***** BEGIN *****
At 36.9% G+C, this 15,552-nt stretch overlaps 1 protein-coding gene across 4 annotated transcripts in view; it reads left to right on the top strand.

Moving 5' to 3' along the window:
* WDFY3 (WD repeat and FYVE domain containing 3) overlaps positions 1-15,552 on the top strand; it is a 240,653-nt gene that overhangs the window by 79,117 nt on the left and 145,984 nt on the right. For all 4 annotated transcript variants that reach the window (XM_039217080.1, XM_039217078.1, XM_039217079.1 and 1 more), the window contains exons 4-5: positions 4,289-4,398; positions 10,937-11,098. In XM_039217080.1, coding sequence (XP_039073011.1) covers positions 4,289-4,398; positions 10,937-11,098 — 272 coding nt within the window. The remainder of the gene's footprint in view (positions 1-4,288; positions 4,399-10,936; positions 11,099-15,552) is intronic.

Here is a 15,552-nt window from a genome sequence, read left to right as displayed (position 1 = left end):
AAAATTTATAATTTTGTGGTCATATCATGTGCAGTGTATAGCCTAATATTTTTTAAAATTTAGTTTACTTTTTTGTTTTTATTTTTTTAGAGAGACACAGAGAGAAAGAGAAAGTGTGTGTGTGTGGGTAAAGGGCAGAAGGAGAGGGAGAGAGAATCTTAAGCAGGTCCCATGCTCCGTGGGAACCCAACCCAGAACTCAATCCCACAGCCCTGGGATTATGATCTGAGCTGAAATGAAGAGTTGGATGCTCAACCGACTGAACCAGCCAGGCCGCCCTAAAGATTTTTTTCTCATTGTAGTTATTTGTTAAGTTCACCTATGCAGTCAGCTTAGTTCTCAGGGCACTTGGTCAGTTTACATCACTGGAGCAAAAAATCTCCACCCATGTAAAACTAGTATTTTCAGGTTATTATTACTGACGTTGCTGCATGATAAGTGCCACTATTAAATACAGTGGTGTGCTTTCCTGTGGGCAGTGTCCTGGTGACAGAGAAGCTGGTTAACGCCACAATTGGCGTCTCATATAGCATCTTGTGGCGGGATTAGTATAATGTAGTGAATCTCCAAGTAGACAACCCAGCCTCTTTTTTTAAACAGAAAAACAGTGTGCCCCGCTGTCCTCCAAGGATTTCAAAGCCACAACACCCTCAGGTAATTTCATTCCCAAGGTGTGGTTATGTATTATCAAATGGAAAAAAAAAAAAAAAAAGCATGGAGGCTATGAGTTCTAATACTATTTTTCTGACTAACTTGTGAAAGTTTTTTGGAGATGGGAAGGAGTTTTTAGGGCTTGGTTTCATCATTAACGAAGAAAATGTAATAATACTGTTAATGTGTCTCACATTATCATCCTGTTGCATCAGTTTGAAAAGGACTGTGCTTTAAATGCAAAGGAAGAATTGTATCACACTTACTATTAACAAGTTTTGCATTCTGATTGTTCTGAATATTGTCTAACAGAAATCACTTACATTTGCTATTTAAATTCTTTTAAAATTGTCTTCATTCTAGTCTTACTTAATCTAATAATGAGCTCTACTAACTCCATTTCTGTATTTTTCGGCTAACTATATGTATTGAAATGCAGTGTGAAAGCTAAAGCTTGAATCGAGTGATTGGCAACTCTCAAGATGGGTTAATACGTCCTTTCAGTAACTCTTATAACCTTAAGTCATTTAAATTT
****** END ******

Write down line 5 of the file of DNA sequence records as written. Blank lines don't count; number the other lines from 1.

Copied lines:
AAAATTTATAATTTTGTGGTCATATCATGTGCAGTGTATAGCCTAATATTTTTTAAAATTTAGTTTACTTTTTTGTTTTTATTTTTTTAGAGAGACACAGAGAGAAAGAGAAAGTGTGTGTGTGTGGGTAAAGGGCAGAAGGAGAGGGAGAGAGAATCTTAAGCAGGTCCCATGCTCCGTGGGAACCCAACCCAGAACTCAATCCCACAGCCCTGGGATTATGATCTGAGCTGAAATGAAGAGTTGGATGCTCAACCGACTGAACCAGCCAGGCCGCCCTAAAGATTTTTTTCTCATTGTAGTTATTTGTTAAGTTCACCTATGCAGTCAGCTTAGTTCTCAGGGCACTTGGTCAGTTTACATCACTGGAGCAAAAAATCTCCACCCATGTAAAACTAGTATTTTCAGGTTATTATTACTGACGTTGCTGCATGATAAGTGCCACTATTAAATACAGTGGTGTGCTTTCCTGTGGGCAGTGTCCTGGTGACAGAGAAGCTGGTTAACGCCACAATTGGCGTCTCATATAGCATCTTGTGGCGGGATTAGTATAATGTAGTGAATCTCCAAGTAGACAACCCAGCCTCTTTTTTTAAACAGAAAAACAGTGTGCCCCGCTGTCCTCCAAGGATTTCAAAGCCACAACACCCTCAGGTAATTTCATTCCCAAGGTGTGGTTATGTATTATCAAATGGAAAAAAAAAAAAAAAAAGCATGGAGGCTATGAGTTCTAATACTATTTTTCTGACTAACTTGTGAAAGTTTTTTGGAGATGGGAAGGAGTTTTTAGGGCTTGGTTTCATCATTAACGAAGAAAATGTAATAATACTGTTAATGTGTCTCACATTATCATCCTGTTGCATCAGTTTGAAAAGGACTGTGCTTTAAATGCAAAGGAAGAATTGTATCACACTTACTATTAACAAGTTTTGCATTCTGATTGTTCTGAATATTGTCTAACAGAAATCACTTACATTTGCTATTTAAATTCTTTTAAAATTGTCTTCATTCTAGTCTTACTTAATCTAATAATGAGCTCTACTAACTCCATTTCTGTATTTTTCGGCTAACTATATGTATTGAAATGCAGTGTGAAAGCTAAAGCTTGAATCGAGTGATTGGCAACTCTCAAGATGGGTTAATACGTCCTTTCAGTAACTCTTATAACCTTAAGTCATTTAAATTT